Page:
As September nears, you’re getting both excited and nervous! You’re just about to start your new job as a law firm associate. You survived college and law school! You landed yourself the perfect summer position with a great law firm during your second year of law school, you successfully managed the summer associate process – received an offer for a full-time position after law school, and, now, you even survived and passed the bar! Before going into a career in law, you knew that being a passionate, bold and logical person were unwritten requirements of the job. But, what else do you need to be an exceptional law firm associate?
Now is not the time to suddenly become a wallflower. Your legal career is just getting started and below are a couple of great tips that will help you be the best you can be!
- Make the Partners Look Good – Know Your Case
First and foremost, make the partners look good by taking ownership of your projects – know the law and the facts of the case! As an associate, you will be the person who is deeply embedded into the details of a particular lawsuit. The partner will be depending on you to give him or her advice about the case. Do not let him or her down. It is your job to make the partners look good by knowing the law and the facts of your case. For that very reason, be careful not to give the attorneys you work with false information because they probably do not have the time to check the specifics. Plus, it gives you the chance to show off your expertise regarding your assignment.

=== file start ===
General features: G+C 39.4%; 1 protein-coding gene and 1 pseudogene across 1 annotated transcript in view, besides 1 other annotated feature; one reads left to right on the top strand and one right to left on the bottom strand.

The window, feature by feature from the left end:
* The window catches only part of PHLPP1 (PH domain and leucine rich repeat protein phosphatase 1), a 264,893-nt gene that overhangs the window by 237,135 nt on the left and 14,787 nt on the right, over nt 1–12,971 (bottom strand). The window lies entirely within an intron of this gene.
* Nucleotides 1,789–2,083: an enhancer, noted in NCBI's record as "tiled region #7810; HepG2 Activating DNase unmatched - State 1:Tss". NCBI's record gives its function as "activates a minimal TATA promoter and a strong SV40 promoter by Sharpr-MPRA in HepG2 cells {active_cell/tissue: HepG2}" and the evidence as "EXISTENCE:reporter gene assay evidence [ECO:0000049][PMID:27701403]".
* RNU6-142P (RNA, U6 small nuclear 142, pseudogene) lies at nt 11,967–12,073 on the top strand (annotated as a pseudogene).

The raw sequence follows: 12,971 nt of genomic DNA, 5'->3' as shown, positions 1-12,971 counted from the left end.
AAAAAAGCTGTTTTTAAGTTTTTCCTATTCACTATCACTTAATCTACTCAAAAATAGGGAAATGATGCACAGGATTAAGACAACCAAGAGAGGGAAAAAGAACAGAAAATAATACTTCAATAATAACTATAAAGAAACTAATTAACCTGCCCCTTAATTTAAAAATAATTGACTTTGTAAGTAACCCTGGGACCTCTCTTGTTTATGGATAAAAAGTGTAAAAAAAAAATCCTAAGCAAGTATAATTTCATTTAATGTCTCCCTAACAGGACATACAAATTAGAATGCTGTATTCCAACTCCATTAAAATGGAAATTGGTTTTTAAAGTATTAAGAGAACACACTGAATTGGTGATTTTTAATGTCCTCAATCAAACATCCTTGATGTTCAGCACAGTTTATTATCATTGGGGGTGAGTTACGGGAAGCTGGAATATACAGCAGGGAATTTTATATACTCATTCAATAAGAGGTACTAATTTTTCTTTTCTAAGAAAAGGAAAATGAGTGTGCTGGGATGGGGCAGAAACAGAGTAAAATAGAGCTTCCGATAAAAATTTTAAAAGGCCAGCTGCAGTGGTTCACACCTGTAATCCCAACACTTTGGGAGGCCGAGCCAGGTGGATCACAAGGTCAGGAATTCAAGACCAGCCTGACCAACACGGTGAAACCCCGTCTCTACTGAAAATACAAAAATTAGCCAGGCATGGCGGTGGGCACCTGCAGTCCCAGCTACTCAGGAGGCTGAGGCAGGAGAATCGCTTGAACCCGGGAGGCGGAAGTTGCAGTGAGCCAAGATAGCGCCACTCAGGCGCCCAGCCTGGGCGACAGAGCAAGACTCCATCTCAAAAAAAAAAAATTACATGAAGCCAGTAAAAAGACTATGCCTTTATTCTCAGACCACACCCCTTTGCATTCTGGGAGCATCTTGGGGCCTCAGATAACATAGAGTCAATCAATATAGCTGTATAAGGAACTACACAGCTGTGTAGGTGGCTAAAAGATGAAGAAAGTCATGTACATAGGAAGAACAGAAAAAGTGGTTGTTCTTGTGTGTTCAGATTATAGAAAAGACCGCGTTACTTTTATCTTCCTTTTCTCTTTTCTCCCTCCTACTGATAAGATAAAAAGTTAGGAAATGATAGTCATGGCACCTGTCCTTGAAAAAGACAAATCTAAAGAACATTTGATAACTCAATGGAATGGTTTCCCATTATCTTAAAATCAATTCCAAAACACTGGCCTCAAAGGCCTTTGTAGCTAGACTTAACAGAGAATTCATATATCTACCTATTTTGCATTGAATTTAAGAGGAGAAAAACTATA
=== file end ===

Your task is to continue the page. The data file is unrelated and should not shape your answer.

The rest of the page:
- Ask Questions
No matter where you are in life, asking questions is always encouraged. More commonly than not, associates can feel afraid and uncomfortable once they have landed jobs at their law firms. Thus, asking questions to ensure that you understand the material, such as your assignments, is viewed as a good quality. It is better to pester someone with questions than to wait until the last minute when a serious issue pops up.
- Perfect Your Skills
Another obvious way to gain some attention from your superiors is to perfect the basic work you have been doing thus far. Once you have accomplished that, then take on more responsibilities. Initiative is an attractive quality and anyone will be impressed by your enthusiasm for wanting to contribute more (Rodriguez).
- Be Available
Impress members of your firm by being available. Be sure to check your email and voicemail messages constantly, especially at night and on the weekends. Do not be surprised to find yourself working on weekends and during night hours. So, it is best to be prepared to work longer hours whenever necessary.
- Communicate Availability
Furthermore, it is strongly encouraged that you set up an out of office notification whenever you are on vacation, in a court or a deposition, so that people who need you will realize when you will be getting back to them. But otherwise, make it a habit to respond immediately to other attorneys’ inquiries.
- Understand the Billing Process
Additionally, learn to be a pro at reviewing bills. It can be a boring task, as reviewing one bill can take hours; but, make sure that your time entries do not have spelling errors and include the required specifics. Familiarize yourself with your clients’ policies regarding outside counsel bills.